What is earwax?
Earwax, or cerumen (pronounced seh-ROO-men) as it’s called clinically, is an orange, reddish-brown, or light-yellow substance in the ear canals. Earwax is made up of skin cells shed from the ear canal walls, mixed with secretions from glands in the skin in the outer two-thirds of the ear canals.
Cerumen protects the ear from:
- Foreign particles
Earwax also keeps the skin in the ear from being irritated by water.
Two types of glands make the main parts of earwax: sebaceous glands and ceruminous glands. How much each gland contributes affects whether the earwax has a wet or soft consistency.
Earwax buildup & blockage
While our ears are designed to be self-cleaning, the unique cul-de-sac shape at the end of the ear canals can sometimes trap earwax. Hearing aids can also lead to a buildup of wax just past the point where they sit in the ear canal.
Untreated buildup can cause:
- Hearing loss
- Ear pain
- Ringing in the ears
Chewing and talking move the ear canal, and these actions can speed up expelling the earwax. However, in some cases, earwax builds up to a point where it needs managing.
Who gets earwax buildup?
About 5% of adults will experience a buildup of too much earwax. This is more likely to occur in people who:
- Use hearing aids
- Wear earbuds
- Wear earplugs
- Have an ear canal shape that impedes natural wax removal
- Clean their ears with cotton swabs or other foreign objects
Wax buildup can cause significant hearing loss that can be remedied by removing the earwax.
Removing earwax safely
The best thing you can do to manage your earwax is to ask your Audiologist or family physician about the status of your ear canals.
By looking at your ears using an otoscope, an Audiologist can see if there’s a lot of earwax in the canal. She can advise whether the earwax has reached a point where it should be removed. If so, the earwax may be extracted by:
Using vacuum suction
Flushing with water
Manual removal with a curette
Creating a management plan
Once the wax has been removed, a management plan can be put in place. The plan may include a recommendation for regular use of an at-home earwax removal kit or an earwax softening substance. Your Audiologist will advise you on the best course of action for your ears.
At-home earwax management:
Talk to your Audiologist before you try removing earwax to make sure your ear canal and eardrum will tolerate an at-home remedy.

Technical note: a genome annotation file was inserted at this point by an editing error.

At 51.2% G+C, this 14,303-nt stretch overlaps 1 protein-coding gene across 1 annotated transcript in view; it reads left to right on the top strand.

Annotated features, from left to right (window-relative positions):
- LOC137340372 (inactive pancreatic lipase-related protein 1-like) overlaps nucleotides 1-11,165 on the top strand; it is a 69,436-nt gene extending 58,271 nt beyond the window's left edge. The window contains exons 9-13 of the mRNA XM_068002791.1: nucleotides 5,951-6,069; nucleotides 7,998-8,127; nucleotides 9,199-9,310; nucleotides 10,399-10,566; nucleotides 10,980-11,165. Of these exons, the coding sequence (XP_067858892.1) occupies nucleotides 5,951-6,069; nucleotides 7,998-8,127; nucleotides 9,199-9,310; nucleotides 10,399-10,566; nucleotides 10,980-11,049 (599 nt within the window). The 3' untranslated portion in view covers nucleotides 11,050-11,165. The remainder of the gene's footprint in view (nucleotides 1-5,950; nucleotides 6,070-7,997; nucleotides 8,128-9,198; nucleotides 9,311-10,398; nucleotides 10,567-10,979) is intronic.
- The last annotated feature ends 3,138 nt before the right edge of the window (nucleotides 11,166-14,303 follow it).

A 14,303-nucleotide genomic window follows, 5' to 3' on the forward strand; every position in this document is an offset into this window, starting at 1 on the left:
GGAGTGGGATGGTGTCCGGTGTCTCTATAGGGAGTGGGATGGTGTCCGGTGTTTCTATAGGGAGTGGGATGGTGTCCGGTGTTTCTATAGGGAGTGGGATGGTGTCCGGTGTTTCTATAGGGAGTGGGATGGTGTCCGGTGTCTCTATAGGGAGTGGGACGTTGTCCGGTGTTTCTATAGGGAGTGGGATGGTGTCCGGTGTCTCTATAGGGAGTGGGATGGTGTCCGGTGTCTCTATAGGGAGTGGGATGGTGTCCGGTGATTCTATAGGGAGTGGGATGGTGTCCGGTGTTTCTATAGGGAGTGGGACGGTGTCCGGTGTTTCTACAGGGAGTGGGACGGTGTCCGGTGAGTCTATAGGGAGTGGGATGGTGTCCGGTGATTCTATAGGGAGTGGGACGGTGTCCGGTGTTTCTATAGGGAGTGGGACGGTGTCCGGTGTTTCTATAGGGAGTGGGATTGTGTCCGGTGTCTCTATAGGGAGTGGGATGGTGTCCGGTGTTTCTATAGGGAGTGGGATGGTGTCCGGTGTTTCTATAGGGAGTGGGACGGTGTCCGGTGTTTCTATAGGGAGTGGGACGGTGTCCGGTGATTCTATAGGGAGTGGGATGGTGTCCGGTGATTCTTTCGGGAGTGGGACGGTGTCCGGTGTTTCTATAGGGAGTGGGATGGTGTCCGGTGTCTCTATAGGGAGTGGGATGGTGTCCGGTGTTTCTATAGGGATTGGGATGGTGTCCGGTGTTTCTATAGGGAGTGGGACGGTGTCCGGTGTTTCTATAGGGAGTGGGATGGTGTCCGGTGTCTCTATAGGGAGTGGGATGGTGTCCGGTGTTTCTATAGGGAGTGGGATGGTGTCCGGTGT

Here are several ways you can remove earwax at home safely:
Soften the wax
Placing one to three drops of olive oil in the ear canals at night to keep the wax soft so it will come out on its own.
Flush with warm water
Rinsing your ears in the shower or submerging your ears in the bathtub can soften the wax and help it move out of the ear canal.
Rinse the ear canals
The Mayo Clinic recommends gently rinsing the ear canals with a solution of ½ part white vinegar and ½ part rubbing alcohol periodically, in addition to the softening and flushing regimen.
An at-home kit
Your Audiologist may recommend using an earwax softening product such as Cerumol.
Objects to avoid when cleaning your ears
If left alone, ear wax is expelled from the ear canal in a six to twelve-week cycle. However, placing items in the ear canals can stop the process by pushing the wax back in. (And can risk damaging the eardrum!) We know that many people DO use items like the ones below (we see you!) to clear their ears so as Audiologists we need to reinforce this point.
The ear canal can become blocked if you try to clear your ears with:
- Cotton swabs
- Bobby pins
- A finger
- Ear candles
- A syringe
Attempts to clean the ear improperly can cause:
- Hearing loss
- A full feeling in the ears
If the earwax is tightly packed, a professional Audiologist can help. As we said, most people can handle earwax buildup with a home treatment. So let one of our Audiologists check your ears and suggest a management plan that's safe and will get the job done.
If you have questions about cerumen management, or need to have a wax buildup professionally removed, request an appointment online or call Broadmead Hearing Clinic at 250-479-2969 or Oak Bay Hearing Clinic at 250-479-2921.